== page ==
Hailing from Hamamatsu on the western edge of Shizuoka prefecture, The Piqnic have picked up a bit of buzz in 2014 initially through the nearby Nagoya scene, which often seems to be a friendly home-away-from-home for any UK-influenced Japanese indie rock. Trading in a sort of gothic, vaguely psychedelic, 80s-styled, postpunk-influenced epic rock (think The Chameleons), the band are caught in a curious place betweens their music’s aspirations on one hand and their actual reach on the other.
It’s live that it shows up most strongly, and songs like Lololo and Nicht arrive fully-formed for festival and arena stages, but are also loud and pummelling enough to impress on a small stage. Where the music slows down ands opens up into mid-paced rock balladry, it becomes a little stranger, as if the band are singing for an audience they don’t yet have, their voices and tunes flying over the heads of the crowd that is actually there. The Piqnic’s onstage persona is dark, distant and reserved, projecting an image of epic rock at you from afar even when they are just a few feet away, but the recorded versions of songs like ♂♀♀ allow a different, more intimate kind of listening, with some of early Radiohead’s fragility showing through, while the eerie, psychedelic interlude Unheard shows an off-kilter musical imagination that it would be interesting to see taken further.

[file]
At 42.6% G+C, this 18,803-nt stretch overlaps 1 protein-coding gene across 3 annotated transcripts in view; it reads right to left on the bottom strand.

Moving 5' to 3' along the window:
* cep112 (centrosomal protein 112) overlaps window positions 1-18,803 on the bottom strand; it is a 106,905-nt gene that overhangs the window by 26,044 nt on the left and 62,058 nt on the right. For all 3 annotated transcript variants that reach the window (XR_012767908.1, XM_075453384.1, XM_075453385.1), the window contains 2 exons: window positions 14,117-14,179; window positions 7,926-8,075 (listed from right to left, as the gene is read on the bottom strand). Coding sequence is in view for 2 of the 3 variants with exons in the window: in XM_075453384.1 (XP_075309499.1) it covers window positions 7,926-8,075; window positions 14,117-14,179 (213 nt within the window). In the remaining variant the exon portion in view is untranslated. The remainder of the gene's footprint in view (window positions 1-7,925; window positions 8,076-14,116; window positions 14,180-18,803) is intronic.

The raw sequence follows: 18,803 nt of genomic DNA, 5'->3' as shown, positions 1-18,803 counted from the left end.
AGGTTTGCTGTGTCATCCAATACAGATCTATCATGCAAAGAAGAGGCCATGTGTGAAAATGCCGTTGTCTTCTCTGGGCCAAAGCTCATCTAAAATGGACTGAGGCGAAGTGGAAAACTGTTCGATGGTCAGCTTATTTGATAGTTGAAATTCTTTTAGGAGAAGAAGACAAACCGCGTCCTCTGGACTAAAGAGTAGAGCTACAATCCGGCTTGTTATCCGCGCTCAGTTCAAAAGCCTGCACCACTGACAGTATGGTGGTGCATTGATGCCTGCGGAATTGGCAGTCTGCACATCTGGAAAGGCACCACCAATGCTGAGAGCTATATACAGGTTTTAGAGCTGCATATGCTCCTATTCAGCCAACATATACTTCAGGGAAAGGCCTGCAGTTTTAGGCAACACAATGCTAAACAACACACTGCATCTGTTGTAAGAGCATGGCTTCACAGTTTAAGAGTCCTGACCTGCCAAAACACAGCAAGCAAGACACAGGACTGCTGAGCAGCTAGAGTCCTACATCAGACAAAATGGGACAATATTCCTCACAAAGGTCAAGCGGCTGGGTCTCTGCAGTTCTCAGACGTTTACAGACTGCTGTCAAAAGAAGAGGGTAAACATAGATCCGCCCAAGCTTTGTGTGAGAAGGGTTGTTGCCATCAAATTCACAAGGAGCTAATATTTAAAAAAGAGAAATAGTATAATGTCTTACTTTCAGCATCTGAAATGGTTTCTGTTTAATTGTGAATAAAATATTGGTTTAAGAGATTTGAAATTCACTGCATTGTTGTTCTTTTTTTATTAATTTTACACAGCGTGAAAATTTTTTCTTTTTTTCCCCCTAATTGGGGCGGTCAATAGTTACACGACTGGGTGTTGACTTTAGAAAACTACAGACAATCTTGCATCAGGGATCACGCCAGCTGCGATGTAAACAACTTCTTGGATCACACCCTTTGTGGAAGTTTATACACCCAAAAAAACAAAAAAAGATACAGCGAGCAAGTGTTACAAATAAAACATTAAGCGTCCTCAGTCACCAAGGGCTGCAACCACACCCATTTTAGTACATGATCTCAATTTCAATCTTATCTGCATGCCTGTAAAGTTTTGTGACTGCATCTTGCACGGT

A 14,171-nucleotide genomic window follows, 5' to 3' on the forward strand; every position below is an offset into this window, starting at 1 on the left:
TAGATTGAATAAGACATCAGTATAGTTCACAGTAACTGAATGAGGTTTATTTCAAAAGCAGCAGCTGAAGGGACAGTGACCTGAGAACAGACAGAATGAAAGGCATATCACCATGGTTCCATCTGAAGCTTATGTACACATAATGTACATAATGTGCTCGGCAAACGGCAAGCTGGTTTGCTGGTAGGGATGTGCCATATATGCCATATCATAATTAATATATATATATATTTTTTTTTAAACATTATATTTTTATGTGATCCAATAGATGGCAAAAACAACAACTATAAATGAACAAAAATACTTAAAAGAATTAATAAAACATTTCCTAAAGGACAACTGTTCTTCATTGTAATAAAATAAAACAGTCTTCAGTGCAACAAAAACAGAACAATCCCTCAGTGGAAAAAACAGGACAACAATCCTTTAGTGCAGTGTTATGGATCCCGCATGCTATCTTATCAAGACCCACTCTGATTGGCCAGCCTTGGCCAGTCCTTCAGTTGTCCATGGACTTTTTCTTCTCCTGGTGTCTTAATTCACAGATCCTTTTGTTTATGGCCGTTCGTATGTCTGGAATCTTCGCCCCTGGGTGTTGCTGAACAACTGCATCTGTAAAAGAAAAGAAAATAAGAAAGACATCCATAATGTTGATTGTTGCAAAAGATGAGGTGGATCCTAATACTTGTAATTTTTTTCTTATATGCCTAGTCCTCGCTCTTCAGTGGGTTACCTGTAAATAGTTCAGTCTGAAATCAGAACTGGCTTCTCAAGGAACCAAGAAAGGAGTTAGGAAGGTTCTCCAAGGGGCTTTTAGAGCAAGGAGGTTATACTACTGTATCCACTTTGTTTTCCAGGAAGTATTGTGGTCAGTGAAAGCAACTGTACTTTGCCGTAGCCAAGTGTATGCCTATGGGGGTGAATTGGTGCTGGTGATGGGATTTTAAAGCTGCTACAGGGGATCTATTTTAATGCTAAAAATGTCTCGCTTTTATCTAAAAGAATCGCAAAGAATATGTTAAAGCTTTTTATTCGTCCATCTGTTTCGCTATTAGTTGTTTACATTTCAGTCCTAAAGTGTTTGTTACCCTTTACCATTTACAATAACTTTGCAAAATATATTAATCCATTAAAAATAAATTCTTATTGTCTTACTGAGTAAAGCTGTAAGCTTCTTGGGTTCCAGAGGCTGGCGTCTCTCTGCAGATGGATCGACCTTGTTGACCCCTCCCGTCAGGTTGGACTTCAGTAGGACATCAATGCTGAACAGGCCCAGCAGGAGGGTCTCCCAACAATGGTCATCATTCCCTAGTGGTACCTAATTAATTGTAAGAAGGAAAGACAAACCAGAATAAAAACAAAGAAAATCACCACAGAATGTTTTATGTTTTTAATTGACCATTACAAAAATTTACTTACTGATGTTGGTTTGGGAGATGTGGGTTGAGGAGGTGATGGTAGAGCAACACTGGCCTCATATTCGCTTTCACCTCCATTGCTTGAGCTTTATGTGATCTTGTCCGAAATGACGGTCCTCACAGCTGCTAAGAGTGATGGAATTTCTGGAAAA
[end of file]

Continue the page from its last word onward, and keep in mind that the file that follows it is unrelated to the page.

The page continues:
It’s all frightfully emotional, which is as a rule something thoroughly discouraged on these pages, but on CD we can at least say it works, and some tracks in particular have an undeniable power, made all the more impressive by the casual ease with which they seem able to deploy it. If the buzz around The Piqnic continues to pick up, they may soon start to see their epic ambitions matched by the forum in which they can present it.